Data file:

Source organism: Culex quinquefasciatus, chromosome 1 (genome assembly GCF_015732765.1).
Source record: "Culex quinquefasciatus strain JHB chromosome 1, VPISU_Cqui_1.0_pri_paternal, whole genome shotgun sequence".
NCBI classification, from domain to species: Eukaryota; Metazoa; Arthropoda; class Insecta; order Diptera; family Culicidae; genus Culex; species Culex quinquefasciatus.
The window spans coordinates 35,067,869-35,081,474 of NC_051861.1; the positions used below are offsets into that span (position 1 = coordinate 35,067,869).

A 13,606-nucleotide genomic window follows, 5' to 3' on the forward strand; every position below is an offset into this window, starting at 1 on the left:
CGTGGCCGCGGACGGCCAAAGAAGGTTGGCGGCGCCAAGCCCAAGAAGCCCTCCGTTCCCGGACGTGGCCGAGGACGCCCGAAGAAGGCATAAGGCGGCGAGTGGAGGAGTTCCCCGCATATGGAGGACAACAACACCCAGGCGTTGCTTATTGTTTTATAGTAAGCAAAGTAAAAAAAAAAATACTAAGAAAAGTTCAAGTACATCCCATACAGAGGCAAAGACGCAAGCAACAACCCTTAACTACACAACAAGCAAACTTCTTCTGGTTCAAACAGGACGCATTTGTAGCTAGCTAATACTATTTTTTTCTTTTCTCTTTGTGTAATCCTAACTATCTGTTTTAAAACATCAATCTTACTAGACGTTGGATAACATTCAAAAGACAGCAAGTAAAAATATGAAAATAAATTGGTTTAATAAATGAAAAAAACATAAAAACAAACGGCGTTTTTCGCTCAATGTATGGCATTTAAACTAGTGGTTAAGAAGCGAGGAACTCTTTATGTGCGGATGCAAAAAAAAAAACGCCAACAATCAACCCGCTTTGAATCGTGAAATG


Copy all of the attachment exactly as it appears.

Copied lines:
Source organism: Culex quinquefasciatus, chromosome 1 (genome assembly GCF_015732765.1).
Source record: "Culex quinquefasciatus strain JHB chromosome 1, VPISU_Cqui_1.0_pri_paternal, whole genome shotgun sequence".
NCBI classification, from domain to species: Eukaryota; Metazoa; Arthropoda; class Insecta; order Diptera; family Culicidae; genus Culex; species Culex quinquefasciatus.
The window spans coordinates 35,067,869-35,081,474 of NC_051861.1; the positions used below are offsets into that span (position 1 = coordinate 35,067,869).

A 13,606-nucleotide genomic window follows, 5' to 3' on the forward strand; every position below is an offset into this window, starting at 1 on the left:
CGTGGCCGCGGACGGCCAAAGAAGGTTGGCGGCGCCAAGCCCAAGAAGCCCTCCGTTCCCGGACGTGGCCGAGGACGCCCGAAGAAGGCATAAGGCGGCGAGTGGAGGAGTTCCCCGCATATGGAGGACAACAACACCCAGGCGTTGCTTATTGTTTTATAGTAAGCAAAGTAAAAAAAAAAATACTAAGAAAAGTTCAAGTACATCCCATACAGAGGCAAAGACGCAAGCAACAACCCTTAACTACACAACAAGCAAACTTCTTCTGGTTCAAACAGGACGCATTTGTAGCTAGCTAATACTATTTTTTTCTTTTCTCTTTGTGTAATCCTAACTATCTGTTTTAAAACATCAATCTTACTAGACGTTGGATAACATTCAAAAGACAGCAAGTAAAAATATGAAAATAAATTGGTTTAATAAATGAAAAAAACATAAAAACAAACGGCGTTTTTCGCTCAATGTATGGCATTTAAACTAGTGGTTAAGAAGCGAGGAACTCTTTATGTGCGGATGCAAAAAAAAAAACGCCAACAATCAACCCGCTTTGAATCGTGAAATG